It is only in the last few years, as our lives have largely moved to the online world, that people have started to take an interest in securing their passwords. Experts have been trying to convince everyone that they should try harder for over a decade now, and a series of data leaks has convinced us that they are right.
Unfortunately, most people generally think that a string of 6-8 alphanumeric characters is a strong enough password, but the reality is that creating a strong password
is much more complicated than that. The various website requirements to create a secure password then give us a rather false sense that our accounts are fully secured.
Although many people think that when it comes to passwords, it’s mainly the complexity and unpredictability that matters. But much more so does the length of the password itself matter.
One of the most common ways of hacking passwords is a technique called a brute force attack. The best way to describe this type of attack is to think of a classic locking padlock that unlocks if we set 3 numbers correctly. As long as we know something about the lock’s owner, we can start trying likely combinations (usually this would be called a dictionary attack), or combinations that we conclude are the most common (111, 123, 666, etc.). If we can’t unlock the lock, we start trying every possible combination, such as 001, 002, 003, etc.
A brute force attack works exactly like this, only automated software and computing power takes care of the password testing. If we have to try all combinations of passwords, length matters…a lot. Each additional character in a password significantly multiplies the time it takes for this brute force attack to succeed.
If we take a keyboard of 94 characters (which includes letters, numbers and basic special characters), we can create 6 quadrillions passwords when using 8 digits. A quadrillion is a 1 followed by 15 zeros, that is, a million billions.
This may seem like an extremely high number, but computational power improves relentlessly. Even obsolete computers can try tens of thousands of combinations per second. More modern computers will be in the order of millions, and interconnected networks will do billions of combinations per second. It would take hours or maybe a couple of days to crack such 8-digit password.
This is where the length of the password comes in. We have calculated a 94-character keyboard. Each additional character in the password extends the time for a successful brute force attack 94 times. Hours to days are suddenly weeks to months, even if we add a single character.
So how long should our password be?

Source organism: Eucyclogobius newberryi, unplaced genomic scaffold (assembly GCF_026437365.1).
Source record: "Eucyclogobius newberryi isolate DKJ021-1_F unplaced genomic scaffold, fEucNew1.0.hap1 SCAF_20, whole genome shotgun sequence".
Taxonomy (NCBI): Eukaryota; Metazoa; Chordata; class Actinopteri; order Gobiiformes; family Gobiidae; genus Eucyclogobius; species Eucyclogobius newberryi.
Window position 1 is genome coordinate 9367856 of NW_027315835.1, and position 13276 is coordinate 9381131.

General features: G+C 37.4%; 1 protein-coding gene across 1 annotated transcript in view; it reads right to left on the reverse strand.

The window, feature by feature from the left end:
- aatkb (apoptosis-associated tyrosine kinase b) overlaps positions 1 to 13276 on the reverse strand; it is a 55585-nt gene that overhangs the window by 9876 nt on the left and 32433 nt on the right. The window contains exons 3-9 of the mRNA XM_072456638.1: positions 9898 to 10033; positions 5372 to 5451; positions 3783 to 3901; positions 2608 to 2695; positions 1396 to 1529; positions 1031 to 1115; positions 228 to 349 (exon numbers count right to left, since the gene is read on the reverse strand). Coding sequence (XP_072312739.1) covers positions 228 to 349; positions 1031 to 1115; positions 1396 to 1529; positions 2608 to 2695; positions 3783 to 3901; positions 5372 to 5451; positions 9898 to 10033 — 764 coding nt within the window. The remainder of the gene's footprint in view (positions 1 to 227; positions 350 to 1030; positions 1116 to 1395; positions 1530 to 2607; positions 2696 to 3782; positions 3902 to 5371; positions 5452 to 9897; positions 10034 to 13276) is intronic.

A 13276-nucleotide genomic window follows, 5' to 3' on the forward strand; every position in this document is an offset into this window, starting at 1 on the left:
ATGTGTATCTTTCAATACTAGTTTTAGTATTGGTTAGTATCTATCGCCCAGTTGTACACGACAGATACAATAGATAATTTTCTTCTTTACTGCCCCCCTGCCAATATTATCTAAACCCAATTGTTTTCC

We need to account for the fact that computational power is constantly improving exponentially. A password that would have been uncrackable ten years ago is now quite weak.
The recommendation is to use a password of at least 12 characters, and the more the better. If the password is random and cannot be guessed by, for example, a dictionary attack or by trying the most popular passwords, then a brute force attack would take even supercomputers hundreds of years to crack that password. However, 12 characters is rather a minimum; it is better to choose a password of 16 characters in the future.
Don’t use the same password for everything
Now we come to the biggest problem of all. It doesn’t matter how complex or long your password is if you use it for many different services. Breaking the security of one service (not necessarily your password) that stores your password in text form means breaking all the other services where you use that password.
Using different passwords can be done beautifully with password managers that create passwords randomly, plus the passwords are different everywhere. You then keep one password that unlocks the passwords of others. So you only have to remember one single password, which should legitimately be really extra strong, and everything should be insured by two-factor authentication.
Securing online accounts is essential, but if you have a weak password somewhere, don’t panic. Websites don’t allow unlimited logins and are often well protected from brute force attacks. Of course, change weak passwords and/or start using a password manager.
Likewise, your passwords should be stored in encrypted form so that attackers can’t get them even in a data leak. Although brute force attacks won’t so typically crack your passwords, it’s still a good idea to choose strong passwords. However, you don’t need to immediately address the fact that your password has only 11 characters instead of the recommended 12.